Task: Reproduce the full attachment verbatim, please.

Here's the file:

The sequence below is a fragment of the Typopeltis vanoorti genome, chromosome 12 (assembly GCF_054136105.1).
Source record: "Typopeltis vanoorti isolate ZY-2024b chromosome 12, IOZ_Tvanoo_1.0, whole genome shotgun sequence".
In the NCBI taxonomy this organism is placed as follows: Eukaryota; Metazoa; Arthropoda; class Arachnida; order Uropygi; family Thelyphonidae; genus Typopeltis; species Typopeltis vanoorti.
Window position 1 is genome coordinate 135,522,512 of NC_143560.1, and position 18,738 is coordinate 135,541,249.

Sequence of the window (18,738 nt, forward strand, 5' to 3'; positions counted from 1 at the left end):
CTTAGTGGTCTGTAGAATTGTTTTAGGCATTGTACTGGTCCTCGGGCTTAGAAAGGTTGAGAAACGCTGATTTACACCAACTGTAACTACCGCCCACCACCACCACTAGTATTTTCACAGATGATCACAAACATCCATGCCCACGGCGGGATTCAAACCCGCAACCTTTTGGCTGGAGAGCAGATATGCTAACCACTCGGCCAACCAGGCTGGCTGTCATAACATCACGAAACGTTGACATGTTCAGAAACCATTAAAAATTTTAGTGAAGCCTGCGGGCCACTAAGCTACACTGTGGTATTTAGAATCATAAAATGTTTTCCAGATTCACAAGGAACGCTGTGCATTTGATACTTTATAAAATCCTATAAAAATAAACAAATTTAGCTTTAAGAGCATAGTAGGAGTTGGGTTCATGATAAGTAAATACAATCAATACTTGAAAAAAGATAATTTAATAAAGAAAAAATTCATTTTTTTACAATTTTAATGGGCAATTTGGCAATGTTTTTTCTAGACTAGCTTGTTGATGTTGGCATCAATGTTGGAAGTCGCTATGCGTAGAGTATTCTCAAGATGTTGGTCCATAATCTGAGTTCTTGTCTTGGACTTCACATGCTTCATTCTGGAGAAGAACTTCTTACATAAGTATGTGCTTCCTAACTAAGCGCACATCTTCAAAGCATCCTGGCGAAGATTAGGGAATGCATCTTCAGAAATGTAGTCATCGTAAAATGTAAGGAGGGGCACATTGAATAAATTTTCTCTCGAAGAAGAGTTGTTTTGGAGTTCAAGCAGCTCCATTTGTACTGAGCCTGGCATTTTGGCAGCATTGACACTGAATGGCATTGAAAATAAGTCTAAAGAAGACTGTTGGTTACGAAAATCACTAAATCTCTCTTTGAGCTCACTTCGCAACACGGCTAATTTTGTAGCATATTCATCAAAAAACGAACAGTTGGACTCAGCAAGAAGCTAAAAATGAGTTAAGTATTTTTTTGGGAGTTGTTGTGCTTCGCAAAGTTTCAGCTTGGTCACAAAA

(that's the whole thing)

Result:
The sequence below is a fragment of the Typopeltis vanoorti genome, chromosome 12 (assembly GCF_054136105.1).
Source record: "Typopeltis vanoorti isolate ZY-2024b chromosome 12, IOZ_Tvanoo_1.0, whole genome shotgun sequence".
In the NCBI taxonomy this organism is placed as follows: Eukaryota; Metazoa; Arthropoda; class Arachnida; order Uropygi; family Thelyphonidae; genus Typopeltis; species Typopeltis vanoorti.
Window position 1 is genome coordinate 135,522,512 of NC_143560.1, and position 18,738 is coordinate 135,541,249.

Sequence of the window (18,738 nt, forward strand, 5' to 3'; positions counted from 1 at the left end):
CTTAGTGGTCTGTAGAATTGTTTTAGGCATTGTACTGGTCCTCGGGCTTAGAAAGGTTGAGAAACGCTGATTTACACCAACTGTAACTACCGCCCACCACCACCACTAGTATTTTCACAGATGATCACAAACATCCATGCCCACGGCGGGATTCAAACCCGCAACCTTTTGGCTGGAGAGCAGATATGCTAACCACTCGGCCAACCAGGCTGGCTGTCATAACATCACGAAACGTTGACATGTTCAGAAACCATTAAAAATTTTAGTGAAGCCTGCGGGCCACTAAGCTACACTGTGGTATTTAGAATCATAAAATGTTTTCCAGATTCACAAGGAACGCTGTGCATTTGATACTTTATAAAATCCTATAAAAATAAACAAATTTAGCTTTAAGAGCATAGTAGGAGTTGGGTTCATGATAAGTAAATACAATCAATACTTGAAAAAAGATAATTTAATAAAGAAAAAATTCATTTTTTTACAATTTTAATGGGCAATTTGGCAATGTTTTTTCTAGACTAGCTTGTTGATGTTGGCATCAATGTTGGAAGTCGCTATGCGTAGAGTATTCTCAAGATGTTGGTCCATAATCTGAGTTCTTGTCTTGGACTTCACATGCTTCATTCTGGAGAAGAACTTCTTACATAAGTATGTGCTTCCTAACTAAGCGCACATCTTCAAAGCATCCTGGCGAAGATTAGGGAATGCATCTTCAGAAATGTAGTCATCGTAAAATGTAAGGAGGGGCACATTGAATAAATTTTCTCTCGAAGAAGAGTTGTTTTGGAGTTCAAGCAGCTCCATTTGTACTGAGCCTGGCATTTTGGCAGCATTGACACTGAATGGCATTGAAAATAAGTCTAAAGAAGACTGTTGGTTACGAAAATCACTAAATCTCTCTTTGAGCTCACTTCGCAACACGGCTAATTTTGTAGCATATTCATCAAAAAACGAACAGTTGGACTCAGCAAGAAGCTAAAAATGAGTTAAGTATTTTTTTGGGAGTTGTTGTGCTTCGCAAAGTTTCAGCTTGGTCACAAAA